About the “100 Years of Women’s Education at St. Michael’s College” Exhibit

THIS ONLINE EXHIBIT, prepared in partnership with the Archives of the University of St. Michael’s College, the Institute of the Blessed Virgin Mary (Loretto Sisters) and the Sisters of St. Joseph of Toronto, celebrates “100 Years of Women’s Education at St. Michael’s College, University of Toronto, 1911 – 2011,”  highlighting “the role of women’s religious congregations in the higher education of women at St. Michael’s College and the University of Toronto,  and as advocates for women’s higher education in the 20th century.” (from Description of Project, Museums and Technology Fund, pp. 11-12).

With its Charter of 1910, the University of Toronto embraced a federation of four Arts Colleges, all of which enjoyed equal rights:  University College, which was non-denominational; Victoria College, Methodist; Trinity College, Anglican; and St. Michael’s College, Catholic.  The first three were co-educational, each maintaining a women’s residence in connection:  Queen’s Hall, Annesly Hall, and St. Hilda’s College respectively.  Owing to the principles of segregation which prevailed at St. Michael’s College, however, women were not admitted to registration (though they were free to register in any of the other three Colleges).  While Catholic parents recognized the importance of a university education, and earnestly desired it for their daughters, their preference would have been to register in a Catholic institution.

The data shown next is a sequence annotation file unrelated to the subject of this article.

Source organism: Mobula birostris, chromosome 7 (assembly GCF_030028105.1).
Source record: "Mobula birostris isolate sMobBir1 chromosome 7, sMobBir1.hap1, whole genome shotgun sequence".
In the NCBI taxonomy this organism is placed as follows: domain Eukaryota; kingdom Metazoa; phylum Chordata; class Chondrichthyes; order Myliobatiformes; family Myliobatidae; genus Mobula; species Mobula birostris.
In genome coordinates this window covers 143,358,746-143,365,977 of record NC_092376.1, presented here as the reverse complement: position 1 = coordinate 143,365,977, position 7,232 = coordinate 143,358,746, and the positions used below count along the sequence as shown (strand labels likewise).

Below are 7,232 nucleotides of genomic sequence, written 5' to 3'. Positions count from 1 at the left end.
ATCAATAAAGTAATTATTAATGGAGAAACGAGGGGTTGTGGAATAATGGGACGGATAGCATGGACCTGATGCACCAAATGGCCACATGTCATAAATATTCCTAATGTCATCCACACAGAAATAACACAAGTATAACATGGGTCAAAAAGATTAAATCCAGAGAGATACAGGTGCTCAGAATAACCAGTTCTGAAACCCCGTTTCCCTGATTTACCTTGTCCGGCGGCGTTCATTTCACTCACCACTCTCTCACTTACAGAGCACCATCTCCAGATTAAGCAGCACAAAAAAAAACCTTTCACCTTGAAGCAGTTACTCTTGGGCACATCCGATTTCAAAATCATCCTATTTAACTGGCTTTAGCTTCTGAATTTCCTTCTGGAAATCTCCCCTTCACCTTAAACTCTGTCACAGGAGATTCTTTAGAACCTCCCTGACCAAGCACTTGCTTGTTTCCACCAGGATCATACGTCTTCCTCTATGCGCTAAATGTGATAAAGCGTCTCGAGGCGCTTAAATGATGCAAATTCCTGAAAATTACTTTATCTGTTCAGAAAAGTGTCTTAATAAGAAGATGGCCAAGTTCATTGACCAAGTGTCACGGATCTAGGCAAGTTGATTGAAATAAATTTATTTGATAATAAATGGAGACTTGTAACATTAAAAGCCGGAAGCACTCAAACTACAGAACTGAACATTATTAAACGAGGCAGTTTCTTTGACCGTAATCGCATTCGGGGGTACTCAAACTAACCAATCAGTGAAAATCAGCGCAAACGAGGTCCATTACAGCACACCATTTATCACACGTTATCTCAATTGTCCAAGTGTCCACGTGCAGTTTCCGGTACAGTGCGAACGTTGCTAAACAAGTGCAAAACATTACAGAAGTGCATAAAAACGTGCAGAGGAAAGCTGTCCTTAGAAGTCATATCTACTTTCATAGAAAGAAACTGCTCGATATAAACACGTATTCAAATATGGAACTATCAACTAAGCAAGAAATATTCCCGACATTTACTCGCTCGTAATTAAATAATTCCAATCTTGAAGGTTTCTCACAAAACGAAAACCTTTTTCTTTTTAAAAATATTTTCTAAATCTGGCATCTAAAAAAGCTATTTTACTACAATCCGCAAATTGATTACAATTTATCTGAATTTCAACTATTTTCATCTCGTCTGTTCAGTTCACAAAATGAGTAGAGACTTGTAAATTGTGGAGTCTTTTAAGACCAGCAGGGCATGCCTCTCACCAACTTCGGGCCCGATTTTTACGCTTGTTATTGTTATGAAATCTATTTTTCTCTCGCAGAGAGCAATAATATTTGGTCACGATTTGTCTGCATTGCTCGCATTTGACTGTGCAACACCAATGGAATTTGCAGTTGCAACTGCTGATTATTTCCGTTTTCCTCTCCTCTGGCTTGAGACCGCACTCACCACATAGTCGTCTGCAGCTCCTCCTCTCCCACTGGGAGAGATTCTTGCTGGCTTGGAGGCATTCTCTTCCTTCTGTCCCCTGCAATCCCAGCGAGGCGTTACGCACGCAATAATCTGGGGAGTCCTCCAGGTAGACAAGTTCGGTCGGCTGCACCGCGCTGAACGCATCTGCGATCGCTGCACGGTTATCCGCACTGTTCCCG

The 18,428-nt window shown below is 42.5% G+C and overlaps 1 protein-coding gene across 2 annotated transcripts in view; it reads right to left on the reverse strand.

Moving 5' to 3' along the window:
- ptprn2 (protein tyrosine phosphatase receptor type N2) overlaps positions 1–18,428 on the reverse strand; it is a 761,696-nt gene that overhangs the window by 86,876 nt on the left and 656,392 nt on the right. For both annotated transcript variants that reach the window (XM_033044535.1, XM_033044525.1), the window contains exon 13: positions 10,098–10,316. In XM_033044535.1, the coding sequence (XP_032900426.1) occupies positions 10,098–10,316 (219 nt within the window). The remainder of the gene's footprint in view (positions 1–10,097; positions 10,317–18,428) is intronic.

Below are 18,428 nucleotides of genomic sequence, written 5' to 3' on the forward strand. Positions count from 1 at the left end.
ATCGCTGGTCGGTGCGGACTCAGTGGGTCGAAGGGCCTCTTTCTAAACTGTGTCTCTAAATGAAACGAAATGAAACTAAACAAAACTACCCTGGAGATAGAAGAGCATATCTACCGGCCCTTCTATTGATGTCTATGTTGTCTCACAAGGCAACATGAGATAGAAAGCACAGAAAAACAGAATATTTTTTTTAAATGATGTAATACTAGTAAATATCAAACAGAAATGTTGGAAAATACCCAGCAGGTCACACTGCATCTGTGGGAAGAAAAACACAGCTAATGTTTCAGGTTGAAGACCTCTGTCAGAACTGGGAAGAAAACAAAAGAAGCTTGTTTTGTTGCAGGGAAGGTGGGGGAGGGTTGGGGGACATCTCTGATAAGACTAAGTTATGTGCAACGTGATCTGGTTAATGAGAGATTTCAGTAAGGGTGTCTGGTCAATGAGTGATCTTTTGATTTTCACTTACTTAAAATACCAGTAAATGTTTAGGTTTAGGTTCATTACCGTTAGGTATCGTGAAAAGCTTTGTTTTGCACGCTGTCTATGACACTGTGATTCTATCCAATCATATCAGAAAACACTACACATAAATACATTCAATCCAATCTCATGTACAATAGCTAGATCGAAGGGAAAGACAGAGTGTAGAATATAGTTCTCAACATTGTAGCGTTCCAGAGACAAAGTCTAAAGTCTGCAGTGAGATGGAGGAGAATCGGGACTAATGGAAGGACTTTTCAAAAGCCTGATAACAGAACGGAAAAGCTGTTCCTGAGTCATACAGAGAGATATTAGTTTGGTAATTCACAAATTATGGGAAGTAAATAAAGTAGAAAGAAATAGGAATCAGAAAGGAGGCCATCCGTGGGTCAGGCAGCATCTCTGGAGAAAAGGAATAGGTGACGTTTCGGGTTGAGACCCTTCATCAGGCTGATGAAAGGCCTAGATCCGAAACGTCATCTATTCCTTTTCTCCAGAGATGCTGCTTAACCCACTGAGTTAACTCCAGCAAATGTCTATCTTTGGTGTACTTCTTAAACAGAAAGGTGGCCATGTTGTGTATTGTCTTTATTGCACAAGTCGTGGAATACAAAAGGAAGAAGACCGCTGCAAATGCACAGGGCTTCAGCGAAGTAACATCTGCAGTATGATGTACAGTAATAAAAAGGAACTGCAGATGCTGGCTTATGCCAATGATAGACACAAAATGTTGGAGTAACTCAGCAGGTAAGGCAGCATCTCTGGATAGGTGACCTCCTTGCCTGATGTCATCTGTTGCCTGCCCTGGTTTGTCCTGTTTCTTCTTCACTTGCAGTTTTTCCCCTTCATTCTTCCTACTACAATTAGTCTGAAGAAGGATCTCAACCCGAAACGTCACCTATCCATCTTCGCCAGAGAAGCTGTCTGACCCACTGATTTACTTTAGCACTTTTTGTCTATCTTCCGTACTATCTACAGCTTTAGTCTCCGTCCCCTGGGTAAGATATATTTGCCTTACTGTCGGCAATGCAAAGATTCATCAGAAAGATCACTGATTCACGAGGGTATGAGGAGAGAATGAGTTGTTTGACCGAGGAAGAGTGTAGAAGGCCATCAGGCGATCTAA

The Sisters of St. Joseph of Toronto and the Institute of the Blessed Virgin Mary (Loretto Sisters), two religious orders of women already recognized as prominent educators through their private women’s academies, had long desired to advance their students beyond the secondary level, and had taken measures to prepare them academically. Finally, in 1911 Catholic women could obtain a university education under Catholic auspices, either at Loretto College or St. Joseph’s College through St. Michael’s College. The religious orders provided Sister professors, classroom space and residence. Female students now had the unique advantage of pursuing their studies in a Catholic College and Residence, and of obtaining their degree from the University of Toronto.


Acknowledgements

Thank you

Materials for the “100 Years of Women’s Education at St. Michael’s College” website, initially posted in 2011, was coordinated by Michael Bramah, Head of Technical Services, and assisted by Connie Lewin, Cataloguing Technician, for the University of St. Michael’s College (USMC) archives. Text and images supplied by Linda Wicks, archivist for the Sisters of St. Joseph of Toronto (CSJT), and Sr. Juliana Dusel, IBVM, along with Michelle Anitra Panag, archivists for the Institute of the Blessed Virgin Mary (Loretto Sisters), Canadian Province. Website and graphic design by Sheila Eaton.

We acknowledge the support of the Ontario Ministry of Tourism and Culture through the 2011 Museum and Technology Fund.